Central to the work of OPIP is the concept of Quality Improvement (QI). A critical part of taking an innovative idea to reality is the process of change and implementation. Small tests of change lead to informed, strategic, and incremental progress toward predetermined goals and are the hallmarks of QI in healthcare.
QI is a critical element of every OPIP project, and our work in this area is focused on facilitating calculated change within systems and organizations leading to improvement in healthcare for pediatric populations.
Model for Improvement
OPIP uses the Model for Improvement as the primary framework to guide improvement work. The Model for Improvement was developed by Associates in Process Improvement. This model is not meant to replace change models and quality improvement structures that exist within practices and organizations, but are rather used to accelerate and facilitate improvement. The primary tool of this methodology is the Plan Do Study Act (PDSA) cycle, outlining a series of quick, yet methodical, tests of change. Refinement of innovations through PDSA cycles leads to spread within the practice or system, and then works toward sustainability.
Breakthrough Series Collaborative
The Breakthrough Series Collaborative is a methodology adapted from the Institute for Healthcare Improvement (IHI) and the Associates in Process Improvement, first described in 1995. This model brings together teams from different entities to learn about and implement change concepts around a topic (or topics) of shared interest. The various entities engage in QI activities individually and come together through a series of face to face learning sessions and conference calls to share best practices and learn from content experts. Data collection and reporting are also important aspects of a breakthrough series collaborative. Through this model, entities collaboratively learn, progress, and document successes and barriers in such a way that learnings are transferred horizontally, and documented generally across all participants. OPIP has utilized modified breakthrough series collaborative models in both ABCD III and ECHO projects.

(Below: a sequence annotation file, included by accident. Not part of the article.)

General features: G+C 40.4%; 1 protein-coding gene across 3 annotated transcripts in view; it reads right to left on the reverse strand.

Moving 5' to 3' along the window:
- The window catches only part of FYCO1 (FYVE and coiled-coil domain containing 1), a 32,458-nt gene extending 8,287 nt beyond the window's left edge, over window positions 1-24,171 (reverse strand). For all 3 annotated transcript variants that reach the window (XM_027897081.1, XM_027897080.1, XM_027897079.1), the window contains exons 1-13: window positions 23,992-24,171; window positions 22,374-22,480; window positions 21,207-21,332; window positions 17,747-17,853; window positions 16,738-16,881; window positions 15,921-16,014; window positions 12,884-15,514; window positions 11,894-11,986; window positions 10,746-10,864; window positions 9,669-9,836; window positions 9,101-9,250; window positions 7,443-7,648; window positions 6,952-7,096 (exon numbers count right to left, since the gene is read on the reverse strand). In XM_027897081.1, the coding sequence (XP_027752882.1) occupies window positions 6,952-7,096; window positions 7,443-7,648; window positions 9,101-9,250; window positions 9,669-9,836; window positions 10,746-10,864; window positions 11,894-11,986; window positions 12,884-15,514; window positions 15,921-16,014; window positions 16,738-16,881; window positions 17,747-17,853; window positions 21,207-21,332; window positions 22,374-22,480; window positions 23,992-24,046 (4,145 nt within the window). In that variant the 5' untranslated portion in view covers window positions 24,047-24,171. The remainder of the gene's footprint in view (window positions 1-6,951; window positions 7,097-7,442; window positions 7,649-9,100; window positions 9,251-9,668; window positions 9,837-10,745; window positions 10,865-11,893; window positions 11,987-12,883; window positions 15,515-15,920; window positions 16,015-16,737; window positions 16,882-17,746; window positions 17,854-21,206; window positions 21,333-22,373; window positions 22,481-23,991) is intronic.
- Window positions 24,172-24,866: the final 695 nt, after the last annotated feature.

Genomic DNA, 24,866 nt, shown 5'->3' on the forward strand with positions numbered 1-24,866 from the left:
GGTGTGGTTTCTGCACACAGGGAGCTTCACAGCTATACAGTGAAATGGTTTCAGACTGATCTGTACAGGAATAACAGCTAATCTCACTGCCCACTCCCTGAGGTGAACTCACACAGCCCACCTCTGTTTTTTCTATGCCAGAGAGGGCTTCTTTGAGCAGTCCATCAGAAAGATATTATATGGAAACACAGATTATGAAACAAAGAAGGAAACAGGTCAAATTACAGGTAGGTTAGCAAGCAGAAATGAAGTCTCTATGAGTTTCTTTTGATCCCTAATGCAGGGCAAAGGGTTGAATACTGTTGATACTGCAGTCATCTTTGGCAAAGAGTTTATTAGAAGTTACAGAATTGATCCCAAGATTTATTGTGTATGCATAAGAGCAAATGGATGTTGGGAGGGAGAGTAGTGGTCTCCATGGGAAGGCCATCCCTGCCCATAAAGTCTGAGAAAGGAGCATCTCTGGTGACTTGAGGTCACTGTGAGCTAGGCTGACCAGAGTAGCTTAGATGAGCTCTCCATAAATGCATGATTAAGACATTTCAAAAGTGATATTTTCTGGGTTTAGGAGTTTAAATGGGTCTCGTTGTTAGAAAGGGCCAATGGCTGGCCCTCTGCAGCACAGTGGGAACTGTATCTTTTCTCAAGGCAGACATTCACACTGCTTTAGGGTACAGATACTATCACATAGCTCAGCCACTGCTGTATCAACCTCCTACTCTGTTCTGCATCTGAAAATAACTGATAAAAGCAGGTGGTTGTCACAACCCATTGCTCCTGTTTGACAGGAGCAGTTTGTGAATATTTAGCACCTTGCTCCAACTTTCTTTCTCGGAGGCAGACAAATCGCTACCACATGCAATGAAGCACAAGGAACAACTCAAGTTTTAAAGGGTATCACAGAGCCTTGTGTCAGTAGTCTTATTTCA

A growing body of evidence supports the concept of practice facilitation as an effective strategy to improve primary health care processes and outcomes. OPIP’s practice facilitators create valuable ongoing relationships with pediatric practices, and serve as an external facilitator for change within the organization. Practice facilitation activities range from general quality improvement methodology coaching, to assistance in system assessment and redesign efforts.